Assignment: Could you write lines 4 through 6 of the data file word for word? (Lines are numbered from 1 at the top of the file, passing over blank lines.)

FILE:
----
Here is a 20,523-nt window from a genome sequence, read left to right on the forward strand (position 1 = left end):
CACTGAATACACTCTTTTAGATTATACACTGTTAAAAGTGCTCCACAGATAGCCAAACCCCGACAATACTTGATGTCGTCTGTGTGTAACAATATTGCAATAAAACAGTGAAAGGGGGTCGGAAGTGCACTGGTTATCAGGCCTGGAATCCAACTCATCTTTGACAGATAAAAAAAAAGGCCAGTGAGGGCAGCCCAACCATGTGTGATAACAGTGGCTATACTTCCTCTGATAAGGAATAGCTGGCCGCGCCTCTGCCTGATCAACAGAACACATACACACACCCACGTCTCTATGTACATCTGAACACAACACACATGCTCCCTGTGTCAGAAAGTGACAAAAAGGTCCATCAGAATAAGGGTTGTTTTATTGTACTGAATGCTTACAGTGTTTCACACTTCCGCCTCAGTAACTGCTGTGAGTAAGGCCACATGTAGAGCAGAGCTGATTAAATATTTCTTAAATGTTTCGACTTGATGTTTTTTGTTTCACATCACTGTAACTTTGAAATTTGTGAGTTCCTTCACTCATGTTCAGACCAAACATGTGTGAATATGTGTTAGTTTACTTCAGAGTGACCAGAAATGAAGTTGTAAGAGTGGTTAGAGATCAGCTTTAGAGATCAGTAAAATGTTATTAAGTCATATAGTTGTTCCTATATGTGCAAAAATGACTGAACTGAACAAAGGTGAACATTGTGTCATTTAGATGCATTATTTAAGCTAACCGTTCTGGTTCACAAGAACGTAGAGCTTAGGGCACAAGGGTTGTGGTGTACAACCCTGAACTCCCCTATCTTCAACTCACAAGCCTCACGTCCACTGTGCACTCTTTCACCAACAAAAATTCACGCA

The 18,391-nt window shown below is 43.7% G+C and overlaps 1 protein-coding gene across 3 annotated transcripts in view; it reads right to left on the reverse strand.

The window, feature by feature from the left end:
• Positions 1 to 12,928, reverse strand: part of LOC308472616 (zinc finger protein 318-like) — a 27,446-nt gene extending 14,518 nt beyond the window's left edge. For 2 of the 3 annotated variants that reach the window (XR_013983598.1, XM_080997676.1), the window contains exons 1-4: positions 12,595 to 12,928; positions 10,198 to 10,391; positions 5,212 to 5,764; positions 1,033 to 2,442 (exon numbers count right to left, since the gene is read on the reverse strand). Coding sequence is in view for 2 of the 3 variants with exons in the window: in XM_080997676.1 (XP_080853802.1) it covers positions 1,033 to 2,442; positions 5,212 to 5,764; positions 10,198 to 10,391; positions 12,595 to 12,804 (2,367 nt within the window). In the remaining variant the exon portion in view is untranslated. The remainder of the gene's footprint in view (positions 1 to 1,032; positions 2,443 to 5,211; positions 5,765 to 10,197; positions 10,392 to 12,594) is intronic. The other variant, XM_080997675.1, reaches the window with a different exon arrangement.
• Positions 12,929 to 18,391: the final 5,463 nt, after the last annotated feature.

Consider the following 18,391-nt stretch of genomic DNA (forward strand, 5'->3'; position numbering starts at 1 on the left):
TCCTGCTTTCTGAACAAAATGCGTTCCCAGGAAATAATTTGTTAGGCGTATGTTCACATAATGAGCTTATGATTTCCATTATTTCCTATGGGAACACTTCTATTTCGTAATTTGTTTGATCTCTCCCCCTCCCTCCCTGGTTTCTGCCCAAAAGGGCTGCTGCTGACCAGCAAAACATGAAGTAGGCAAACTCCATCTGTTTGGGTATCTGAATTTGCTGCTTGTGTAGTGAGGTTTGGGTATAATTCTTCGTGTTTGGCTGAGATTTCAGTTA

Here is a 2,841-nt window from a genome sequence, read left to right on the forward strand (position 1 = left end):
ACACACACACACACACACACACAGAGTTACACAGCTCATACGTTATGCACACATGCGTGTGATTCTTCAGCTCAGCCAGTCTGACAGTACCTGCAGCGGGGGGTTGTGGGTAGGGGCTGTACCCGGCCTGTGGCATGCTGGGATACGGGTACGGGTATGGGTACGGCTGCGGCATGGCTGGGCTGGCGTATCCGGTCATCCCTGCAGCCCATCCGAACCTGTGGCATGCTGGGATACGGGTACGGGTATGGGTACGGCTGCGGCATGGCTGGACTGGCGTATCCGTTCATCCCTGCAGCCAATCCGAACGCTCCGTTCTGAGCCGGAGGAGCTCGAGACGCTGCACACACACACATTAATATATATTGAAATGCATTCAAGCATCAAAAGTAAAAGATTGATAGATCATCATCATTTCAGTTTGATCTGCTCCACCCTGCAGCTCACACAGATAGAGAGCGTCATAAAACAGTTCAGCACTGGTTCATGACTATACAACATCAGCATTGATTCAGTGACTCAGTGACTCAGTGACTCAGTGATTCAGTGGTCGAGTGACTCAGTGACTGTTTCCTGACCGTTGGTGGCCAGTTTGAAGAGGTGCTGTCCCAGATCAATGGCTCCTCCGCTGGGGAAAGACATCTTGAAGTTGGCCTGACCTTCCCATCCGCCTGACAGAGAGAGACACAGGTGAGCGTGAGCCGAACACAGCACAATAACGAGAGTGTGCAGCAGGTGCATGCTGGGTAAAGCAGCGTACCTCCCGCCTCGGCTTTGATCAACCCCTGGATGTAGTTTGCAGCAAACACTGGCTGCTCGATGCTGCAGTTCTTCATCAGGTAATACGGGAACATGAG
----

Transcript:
The window, feature by feature from the left end:
• Positions 1 to 12,928, reverse strand: part of LOC308472616 (zinc finger protein 318-like) — a 27,446-nt gene extending 14,518 nt beyond the window's left edge. For 2 of the 3 annotated variants that reach the window (XR_013983598.1, XM_080997676.1), the window contains exons 1-4: positions 12,595 to 12,928; positions 10,198 to 10,391; positions 5,212 to 5,764; positions 1,033 to 2,442 (exon numbers count right to left, since the gene is read on the reverse strand). Coding sequence is in view for 2 of the 3 variants with exons in the window: in XM_080997676.1 (XP_080853802.1) it covers positions 1,033 to 2,442; positions 5,212 to 5,764; positions 10,198 to 10,391; positions 12,595 to 12,804 (2,367 nt within the window). In the remaining variant the exon portion in view is untranslated. The remainder of the gene's footprint in view (positions 1 to 1,032; positions 2,443 to 5,211; positions 5,765 to 10,197; positions 10,392 to 12,594) is intronic. The other variant, XM_080997675.1, reaches the window with a different exon arrangement.
• Positions 12,929 to 18,391: the final 5,463 nt, after the last annotated feature.